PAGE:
Visitors’ comments about the difficulty in finding parking spaces near Sheffield Children’s Hospital are being used to underline the need for a proposed multi-storey car park on the doorstep.
Hospital trust chief executive Simon Morritt has written to the council in support of an application by the University of Sheffield to develop the site of the existing surface level car park at the corner of Durham Road, Glossop Road and Clarkson Street.
The multi-storey would have up to 530 spaces, of which 100 would be for families of patients using out-patient and day case facilities at the Children’s Hospital as well as visitors to the wards.
Mr Morritt says a recent satisfaction survey of patients indicated parking as the single highest source of concern, with 78.7% of 220 respondents saying they were unable to find a parking space.
One person said parking facilities are “a huge problem”, another that they ended up parking “miles away”.
Another visitor said: “It is so difficult to park, especially when I take three children at once. They won’t walk a long distance.”
Another critic said the cost was also an issue. “As our son was on hospital for a week, and we spent £72 in car parking fees.”
Mr Morritt says: “The trust recognises the environmental importance of limiting vehicle congestion. For this reason, the car parking provision is designed to meet patients’ access requirement and not staff’s.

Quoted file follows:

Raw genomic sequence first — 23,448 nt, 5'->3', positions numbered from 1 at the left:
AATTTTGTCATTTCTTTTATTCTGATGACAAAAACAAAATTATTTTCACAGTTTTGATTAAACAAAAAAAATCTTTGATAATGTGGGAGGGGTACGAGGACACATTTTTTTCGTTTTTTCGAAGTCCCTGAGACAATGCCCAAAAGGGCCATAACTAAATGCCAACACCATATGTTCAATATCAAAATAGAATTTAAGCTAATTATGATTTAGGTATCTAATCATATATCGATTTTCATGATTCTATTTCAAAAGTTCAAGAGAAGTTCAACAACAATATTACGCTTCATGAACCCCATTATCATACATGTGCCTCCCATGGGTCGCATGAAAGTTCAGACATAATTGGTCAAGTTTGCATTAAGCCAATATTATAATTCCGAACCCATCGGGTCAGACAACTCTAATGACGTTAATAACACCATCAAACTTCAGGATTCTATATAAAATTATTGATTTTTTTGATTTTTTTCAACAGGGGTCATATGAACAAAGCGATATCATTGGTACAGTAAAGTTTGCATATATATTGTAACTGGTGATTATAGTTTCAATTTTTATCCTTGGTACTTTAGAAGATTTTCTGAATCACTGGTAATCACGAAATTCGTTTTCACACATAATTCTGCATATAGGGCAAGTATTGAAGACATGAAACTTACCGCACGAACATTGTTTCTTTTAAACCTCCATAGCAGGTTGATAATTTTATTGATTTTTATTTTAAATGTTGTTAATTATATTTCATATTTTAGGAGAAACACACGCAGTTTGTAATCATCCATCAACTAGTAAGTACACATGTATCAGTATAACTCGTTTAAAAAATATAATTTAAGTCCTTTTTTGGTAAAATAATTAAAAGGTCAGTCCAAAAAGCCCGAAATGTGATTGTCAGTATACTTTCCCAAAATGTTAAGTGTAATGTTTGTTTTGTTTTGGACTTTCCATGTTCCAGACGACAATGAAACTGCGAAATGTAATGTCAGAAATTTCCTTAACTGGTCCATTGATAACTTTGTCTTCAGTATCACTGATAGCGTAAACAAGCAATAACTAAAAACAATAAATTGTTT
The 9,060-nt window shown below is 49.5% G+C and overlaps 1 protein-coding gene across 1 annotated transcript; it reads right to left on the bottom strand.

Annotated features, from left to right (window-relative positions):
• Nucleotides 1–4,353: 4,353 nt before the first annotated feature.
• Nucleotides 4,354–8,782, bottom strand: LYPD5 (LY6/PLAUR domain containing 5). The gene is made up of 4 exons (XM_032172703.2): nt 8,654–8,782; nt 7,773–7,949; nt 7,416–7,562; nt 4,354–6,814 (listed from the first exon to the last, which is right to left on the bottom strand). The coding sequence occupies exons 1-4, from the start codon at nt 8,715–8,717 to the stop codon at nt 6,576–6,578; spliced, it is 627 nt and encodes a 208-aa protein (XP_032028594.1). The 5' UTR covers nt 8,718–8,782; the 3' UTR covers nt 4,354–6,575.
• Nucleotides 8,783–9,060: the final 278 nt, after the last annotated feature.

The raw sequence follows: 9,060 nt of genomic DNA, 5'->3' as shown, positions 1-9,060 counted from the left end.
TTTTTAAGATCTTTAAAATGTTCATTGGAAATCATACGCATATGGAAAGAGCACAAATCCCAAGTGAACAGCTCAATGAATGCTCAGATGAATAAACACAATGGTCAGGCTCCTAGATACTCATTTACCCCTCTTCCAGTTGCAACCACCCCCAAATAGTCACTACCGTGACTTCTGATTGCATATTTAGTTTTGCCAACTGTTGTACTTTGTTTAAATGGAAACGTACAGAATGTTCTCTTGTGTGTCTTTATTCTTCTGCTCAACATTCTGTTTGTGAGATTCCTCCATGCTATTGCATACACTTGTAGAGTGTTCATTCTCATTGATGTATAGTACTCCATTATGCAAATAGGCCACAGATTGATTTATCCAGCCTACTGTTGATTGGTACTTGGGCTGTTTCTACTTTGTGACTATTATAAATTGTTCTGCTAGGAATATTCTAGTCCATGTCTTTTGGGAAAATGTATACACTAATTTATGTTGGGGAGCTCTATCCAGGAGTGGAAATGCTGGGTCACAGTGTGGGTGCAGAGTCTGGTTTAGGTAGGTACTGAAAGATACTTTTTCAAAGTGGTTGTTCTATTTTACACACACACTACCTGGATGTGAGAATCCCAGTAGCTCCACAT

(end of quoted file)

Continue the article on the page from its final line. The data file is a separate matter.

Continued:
“The trust remains committed to encouraging our staff to come to work by public transport, cycling or walking where appropriate.”
The underground car park in the new wing of Sheffield Children’s Hospital will have 60 spaces for patients and visitors. The hospital currently has 30 public spaces in the grounds.
The University’s proposed eight-storey development - two floors are below ground - is also designed to replace parking spaces that will be lost when areas in front of the Arts Tower and around Hounsfield Road are landscaped.
However, several objections to the proposed multi-storey car park, which includes a small supermarket at ground level, have been submitted to the council.
One critic points to “the dominating visual impact of the buildings, the effect on traffic flow and increase in hazards, the unnecessary retail space and the overall environmental impact”.
Another says: “Without a doubt there will be increases in traffic in an area already highly congested and without incorporation of an improved public transport scheme.”
One objector warns of worsening a level of air quality that is already unacceptable. “Car based commuting to the University area needs to be reduced rather than increased.”